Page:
Economist Don Boudreaux, building on Thomas Sowell’s Basic Economics, explains this with milk:

"If, say, dairies all sold milk in homogeneous containers, then Jones the dairy farmer would have less incentive to incur costs to improve or to maintain the quality of his milk: because his milk is indistinguishable, in consumers’ eyes, from other-producers’ milk, Jones personally pockets all the money he saves by not spending it on quality enhancement and assurance… But now comes farmer Smith who markets his milk in branded packages with a unique design, logo, color scheme, and slogan (‘Smith’s – The Yummiest Milk!’)... Consumers, tasting Smith’s poor-quality milk and being able to identify it as coming from Smith’s farm, would reduce their demands for Smith’s milk and increase their demands for milk other than Smith’s. Therefore, Smith has much less incentive than does Jones to supply poor-quality milk. Smith’s branding keeps Smith honest.”

If we are to be thoughtful, conscious consumers, we should be actively questioning what we’re paying for. Are your dollars directly supporting the just compensation of workers? Organic, soil-minded farmers? Packaging that’s compostable, or just really sleek looking? Unfortunately, there is not one label we can all support blindly (remember the “organic” hydroponic greens)—it really depends on the specific product and what matters to you most as a consumer.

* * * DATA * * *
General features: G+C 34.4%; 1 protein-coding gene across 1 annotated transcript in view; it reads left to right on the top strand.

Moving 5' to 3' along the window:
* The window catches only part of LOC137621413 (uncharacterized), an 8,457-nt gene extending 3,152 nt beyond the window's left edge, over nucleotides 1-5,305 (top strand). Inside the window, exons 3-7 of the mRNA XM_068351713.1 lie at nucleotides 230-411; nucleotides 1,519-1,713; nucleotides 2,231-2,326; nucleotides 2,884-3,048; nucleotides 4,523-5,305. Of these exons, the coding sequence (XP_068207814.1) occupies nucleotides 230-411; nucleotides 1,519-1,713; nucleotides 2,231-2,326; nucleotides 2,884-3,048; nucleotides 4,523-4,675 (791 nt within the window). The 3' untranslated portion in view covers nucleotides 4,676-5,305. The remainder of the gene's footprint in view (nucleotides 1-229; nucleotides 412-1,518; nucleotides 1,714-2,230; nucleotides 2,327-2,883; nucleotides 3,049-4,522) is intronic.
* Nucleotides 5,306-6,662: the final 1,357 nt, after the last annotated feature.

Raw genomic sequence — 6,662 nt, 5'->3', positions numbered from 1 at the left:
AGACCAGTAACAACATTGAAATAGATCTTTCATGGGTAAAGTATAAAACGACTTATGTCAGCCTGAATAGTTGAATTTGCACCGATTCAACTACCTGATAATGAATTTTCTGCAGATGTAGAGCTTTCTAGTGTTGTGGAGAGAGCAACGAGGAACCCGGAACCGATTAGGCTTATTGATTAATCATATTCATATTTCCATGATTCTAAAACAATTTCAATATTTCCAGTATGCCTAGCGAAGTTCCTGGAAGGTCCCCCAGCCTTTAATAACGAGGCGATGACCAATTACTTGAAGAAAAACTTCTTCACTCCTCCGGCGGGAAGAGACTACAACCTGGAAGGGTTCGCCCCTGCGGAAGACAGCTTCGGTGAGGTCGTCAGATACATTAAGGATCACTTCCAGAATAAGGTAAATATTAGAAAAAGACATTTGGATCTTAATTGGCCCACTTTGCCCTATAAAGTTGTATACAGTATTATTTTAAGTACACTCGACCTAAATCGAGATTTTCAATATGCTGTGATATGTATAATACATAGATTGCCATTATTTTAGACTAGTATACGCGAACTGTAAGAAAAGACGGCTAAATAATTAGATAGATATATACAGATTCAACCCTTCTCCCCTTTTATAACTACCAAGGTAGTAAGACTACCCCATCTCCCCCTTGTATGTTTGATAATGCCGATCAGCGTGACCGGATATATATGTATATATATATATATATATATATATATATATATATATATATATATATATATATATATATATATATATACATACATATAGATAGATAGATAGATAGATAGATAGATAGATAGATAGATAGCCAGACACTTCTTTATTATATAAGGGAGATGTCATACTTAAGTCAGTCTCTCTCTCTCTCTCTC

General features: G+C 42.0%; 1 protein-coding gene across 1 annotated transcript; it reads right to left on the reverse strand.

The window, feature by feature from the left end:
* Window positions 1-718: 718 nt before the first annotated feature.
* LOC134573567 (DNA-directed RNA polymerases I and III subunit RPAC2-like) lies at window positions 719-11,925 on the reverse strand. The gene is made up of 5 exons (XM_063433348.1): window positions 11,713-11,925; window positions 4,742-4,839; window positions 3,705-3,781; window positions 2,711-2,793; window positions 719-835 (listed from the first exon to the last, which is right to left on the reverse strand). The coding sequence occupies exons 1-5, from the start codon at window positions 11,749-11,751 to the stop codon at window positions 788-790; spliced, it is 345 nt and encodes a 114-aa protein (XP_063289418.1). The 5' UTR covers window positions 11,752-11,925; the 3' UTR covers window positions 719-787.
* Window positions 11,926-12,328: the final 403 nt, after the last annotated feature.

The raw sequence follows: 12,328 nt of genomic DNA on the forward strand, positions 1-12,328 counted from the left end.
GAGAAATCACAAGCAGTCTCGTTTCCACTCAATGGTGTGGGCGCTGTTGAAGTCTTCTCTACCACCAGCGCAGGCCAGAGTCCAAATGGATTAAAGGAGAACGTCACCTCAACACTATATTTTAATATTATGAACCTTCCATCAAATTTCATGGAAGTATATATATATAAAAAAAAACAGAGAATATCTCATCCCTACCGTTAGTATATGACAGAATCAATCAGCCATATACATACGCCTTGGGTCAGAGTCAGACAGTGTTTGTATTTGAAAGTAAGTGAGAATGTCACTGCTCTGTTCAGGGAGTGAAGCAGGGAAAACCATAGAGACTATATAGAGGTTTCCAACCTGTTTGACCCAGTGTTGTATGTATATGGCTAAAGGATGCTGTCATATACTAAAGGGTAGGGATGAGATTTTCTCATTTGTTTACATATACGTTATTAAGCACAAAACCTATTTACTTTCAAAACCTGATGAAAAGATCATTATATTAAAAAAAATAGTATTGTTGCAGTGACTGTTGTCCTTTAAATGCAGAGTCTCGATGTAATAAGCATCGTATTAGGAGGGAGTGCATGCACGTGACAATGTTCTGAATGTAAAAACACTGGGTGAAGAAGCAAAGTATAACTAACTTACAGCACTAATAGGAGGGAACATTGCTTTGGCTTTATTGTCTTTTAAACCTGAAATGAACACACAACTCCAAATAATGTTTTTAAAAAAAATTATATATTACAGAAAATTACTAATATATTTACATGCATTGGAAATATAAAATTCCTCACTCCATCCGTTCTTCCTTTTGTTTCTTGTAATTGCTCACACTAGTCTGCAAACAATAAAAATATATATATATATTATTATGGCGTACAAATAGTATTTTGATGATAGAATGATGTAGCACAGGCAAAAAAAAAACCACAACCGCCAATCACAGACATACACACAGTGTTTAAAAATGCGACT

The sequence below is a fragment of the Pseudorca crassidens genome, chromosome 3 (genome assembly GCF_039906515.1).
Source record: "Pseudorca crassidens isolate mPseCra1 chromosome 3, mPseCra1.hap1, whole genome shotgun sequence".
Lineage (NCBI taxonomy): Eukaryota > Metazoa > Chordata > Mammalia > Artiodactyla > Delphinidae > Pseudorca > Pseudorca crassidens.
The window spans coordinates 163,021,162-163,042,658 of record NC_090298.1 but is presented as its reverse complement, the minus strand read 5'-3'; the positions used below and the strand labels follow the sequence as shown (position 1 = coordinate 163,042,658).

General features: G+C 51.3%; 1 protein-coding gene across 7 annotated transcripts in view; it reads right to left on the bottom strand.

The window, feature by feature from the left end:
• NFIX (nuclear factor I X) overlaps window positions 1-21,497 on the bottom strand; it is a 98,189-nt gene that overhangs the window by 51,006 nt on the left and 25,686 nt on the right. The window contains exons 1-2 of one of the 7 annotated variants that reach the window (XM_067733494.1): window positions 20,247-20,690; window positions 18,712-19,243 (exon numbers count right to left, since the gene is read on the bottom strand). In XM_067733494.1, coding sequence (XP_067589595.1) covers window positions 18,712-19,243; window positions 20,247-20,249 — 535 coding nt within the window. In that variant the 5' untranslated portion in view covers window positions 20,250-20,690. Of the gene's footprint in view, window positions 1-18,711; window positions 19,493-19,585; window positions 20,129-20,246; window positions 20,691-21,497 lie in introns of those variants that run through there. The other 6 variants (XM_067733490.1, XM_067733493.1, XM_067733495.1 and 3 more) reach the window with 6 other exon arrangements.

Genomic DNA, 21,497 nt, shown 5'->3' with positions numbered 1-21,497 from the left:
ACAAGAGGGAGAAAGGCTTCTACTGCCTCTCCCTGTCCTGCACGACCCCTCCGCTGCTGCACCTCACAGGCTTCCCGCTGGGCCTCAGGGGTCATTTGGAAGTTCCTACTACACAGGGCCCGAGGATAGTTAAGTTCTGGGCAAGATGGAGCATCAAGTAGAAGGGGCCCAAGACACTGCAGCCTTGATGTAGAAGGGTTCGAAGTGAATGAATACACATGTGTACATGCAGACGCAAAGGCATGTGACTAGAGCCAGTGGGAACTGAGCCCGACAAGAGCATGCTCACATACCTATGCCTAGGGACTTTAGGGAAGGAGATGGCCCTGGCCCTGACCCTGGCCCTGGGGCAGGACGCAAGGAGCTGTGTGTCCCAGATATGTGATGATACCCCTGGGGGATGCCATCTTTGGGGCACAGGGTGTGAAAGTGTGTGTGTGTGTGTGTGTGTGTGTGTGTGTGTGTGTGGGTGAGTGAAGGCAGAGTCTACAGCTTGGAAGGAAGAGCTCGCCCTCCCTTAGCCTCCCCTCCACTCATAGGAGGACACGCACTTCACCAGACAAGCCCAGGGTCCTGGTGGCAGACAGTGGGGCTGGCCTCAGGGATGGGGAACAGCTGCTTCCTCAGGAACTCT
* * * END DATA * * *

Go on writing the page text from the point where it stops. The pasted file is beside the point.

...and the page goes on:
Three Misconceptions of Food Branding

  • All food marketing language is scientifically based.

Most language is, in fact, designed with customer’s emotions, healthful aspirations, or social stigma in mind. Brands believe that rattling off facts, like vitamin or nutrient content, can come across as preachy and alienating instead of informative.

Take this example: While researching the history of the “natural” cereal industry, environmental historian Michael Kideckel was mystified to find that the definition of “natural” has flip-flopped multiple times throughout the 20th century. At the turn of the century, factories processing food were seen as “natural” mechanizations of “the mortar-and-pestle food preparation of American Indians.” They also kept food out of immigrant workers’ hands, and so, kept food “pure” and “natural.” Later in the century, the meaning shifted drastically: With the promotion of organic food by the environmentalist counterculture in the 1960s, “natural” meant anything and everything unprocessed, and straight from the earth.